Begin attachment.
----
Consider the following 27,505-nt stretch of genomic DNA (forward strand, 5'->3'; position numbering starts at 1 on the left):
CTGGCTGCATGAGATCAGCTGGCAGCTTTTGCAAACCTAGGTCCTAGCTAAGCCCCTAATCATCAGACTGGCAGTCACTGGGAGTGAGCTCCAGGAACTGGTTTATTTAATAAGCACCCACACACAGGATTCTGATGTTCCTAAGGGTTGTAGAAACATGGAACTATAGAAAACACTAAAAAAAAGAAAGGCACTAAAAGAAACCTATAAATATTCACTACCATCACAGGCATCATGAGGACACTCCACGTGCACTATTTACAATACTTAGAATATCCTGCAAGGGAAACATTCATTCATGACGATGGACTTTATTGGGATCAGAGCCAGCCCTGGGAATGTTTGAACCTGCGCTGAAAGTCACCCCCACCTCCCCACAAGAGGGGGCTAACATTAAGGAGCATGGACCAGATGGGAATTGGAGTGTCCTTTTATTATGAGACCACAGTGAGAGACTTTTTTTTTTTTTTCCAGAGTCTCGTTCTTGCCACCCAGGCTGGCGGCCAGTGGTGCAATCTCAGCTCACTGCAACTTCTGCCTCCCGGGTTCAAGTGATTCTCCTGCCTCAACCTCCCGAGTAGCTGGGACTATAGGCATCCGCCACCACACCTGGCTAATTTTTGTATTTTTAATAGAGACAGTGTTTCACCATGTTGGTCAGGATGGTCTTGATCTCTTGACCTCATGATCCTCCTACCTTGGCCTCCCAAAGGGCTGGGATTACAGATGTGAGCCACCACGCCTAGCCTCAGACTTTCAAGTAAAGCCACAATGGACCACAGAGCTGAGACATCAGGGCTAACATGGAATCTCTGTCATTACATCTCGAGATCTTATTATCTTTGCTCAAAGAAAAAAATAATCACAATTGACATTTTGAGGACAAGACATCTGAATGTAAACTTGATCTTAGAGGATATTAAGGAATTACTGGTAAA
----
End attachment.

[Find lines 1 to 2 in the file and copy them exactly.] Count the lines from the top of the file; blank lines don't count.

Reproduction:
Consider the following 27,505-nt stretch of genomic DNA (forward strand, 5'->3'; position numbering starts at 1 on the left):
CTGGCTGCATGAGATCAGCTGGCAGCTTTTGCAAACCTAGGTCCTAGCTAAGCCCCTAATCATCAGACTGGCAGTCACTGGGAGTGAGCTCCAGGAACTGGTTTATTTAATAAGCACCCACACACAGGATTCTGATGTTCCTAAGGGTTGTAGAAACATGGAACTATAGAAAACACTAAAAAAAAGAAAGGCACTAAAAGAAACCTATAAATATTCACTACCATCACAGGCATCATGAGGACACTCCACGTGCACTATTTACAATACTTAGAATATCCTGCAAGGGAAACATTCATTCATGACGATGGACTTTATTGGGATCAGAGCCAGCCCTGGGAATGTTTGAACCTGCGCTGAAAGTCACCCCCACCTCCCCACAAGAGGGGGCTAACATTAAGGAGCATGGACCAGATGGGAATTGGAGTGTCCTTTTATTATGAGACCACAGTGAGAGACTTTTTTTTTTTTTTCCAGAGTCTCGTTCTTGCCACCCAGGCTGGCGGCCAGTGGTGCAATCTCAGCTCACTGCAACTTCTGCCTCCCGGGTTCAAGTGATTCTCCTGCCTCAACCTCCCGAGTAGCTGGGACTATAGGCATCCGCCACCACACCTGGCTAATTTTTGTATTTTTAATAGAGACAGTGTTTCACCATGTTGGTCAGGATGGTCTTGATCTCTTGACCTCATGATCCTCCTACCTTGGCCTCCCAAAGGGCTGGGATTACAGATGTGAGCCACCACGCCTAGCCTCAGACTTTCAAGTAAAGCCACAATGGACCACAGAGCTGAGACATCAGGGCTAACATGGAATCTCTGTCATTACATCTCGAGATCTTATTATCTTTGCTCAAAGAAAAAAATAATCACAATTGACATTTTGAGGACAAGACATCTGAATGTAAACTTGATCTTAGAGGATATTAAGGAATTACTGGTAAA